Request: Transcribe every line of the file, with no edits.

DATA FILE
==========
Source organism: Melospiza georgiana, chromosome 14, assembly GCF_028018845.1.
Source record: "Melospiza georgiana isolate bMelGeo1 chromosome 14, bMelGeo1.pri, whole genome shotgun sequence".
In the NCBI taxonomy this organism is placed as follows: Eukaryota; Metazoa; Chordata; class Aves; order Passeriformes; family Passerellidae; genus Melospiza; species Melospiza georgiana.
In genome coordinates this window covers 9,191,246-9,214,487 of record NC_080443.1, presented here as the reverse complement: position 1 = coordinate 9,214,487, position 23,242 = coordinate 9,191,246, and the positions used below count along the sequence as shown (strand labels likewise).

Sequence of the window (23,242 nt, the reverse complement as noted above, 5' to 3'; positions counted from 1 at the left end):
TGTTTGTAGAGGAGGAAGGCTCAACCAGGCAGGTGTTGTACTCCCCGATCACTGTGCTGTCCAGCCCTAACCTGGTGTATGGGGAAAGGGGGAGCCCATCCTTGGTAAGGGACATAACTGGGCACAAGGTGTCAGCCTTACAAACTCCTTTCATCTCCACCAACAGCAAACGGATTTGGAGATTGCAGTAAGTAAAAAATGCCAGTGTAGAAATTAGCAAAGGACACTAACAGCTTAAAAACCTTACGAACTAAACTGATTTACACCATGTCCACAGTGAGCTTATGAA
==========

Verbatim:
Source organism: Melospiza georgiana, chromosome 14, assembly GCF_028018845.1.
Source record: "Melospiza georgiana isolate bMelGeo1 chromosome 14, bMelGeo1.pri, whole genome shotgun sequence".
In the NCBI taxonomy this organism is placed as follows: Eukaryota; Metazoa; Chordata; class Aves; order Passeriformes; family Passerellidae; genus Melospiza; species Melospiza georgiana.
In genome coordinates this window covers 9,191,246-9,214,487 of record NC_080443.1, presented here as the reverse complement: position 1 = coordinate 9,214,487, position 23,242 = coordinate 9,191,246, and the positions used below count along the sequence as shown (strand labels likewise).

Sequence of the window (23,242 nt, the reverse complement as noted above, 5' to 3'; positions counted from 1 at the left end):
TGTTTGTAGAGGAGGAAGGCTCAACCAGGCAGGTGTTGTACTCCCCGATCACTGTGCTGTCCAGCCCTAACCTGGTGTATGGGGAAAGGGGGAGCCCATCCTTGGTAAGGGACATAACTGGGCACAAGGTGTCAGCCTTACAAACTCCTTTCATCTCCACCAACAGCAAACGGATTTGGAGATTGCAGTAAGTAAAAAATGCCAGTGTAGAAATTAGCAAAGGACACTAACAGCTTAAAAACCTTACGAACTAAACTGATTTACACCATGTCCACAGTGAGCTTATGAA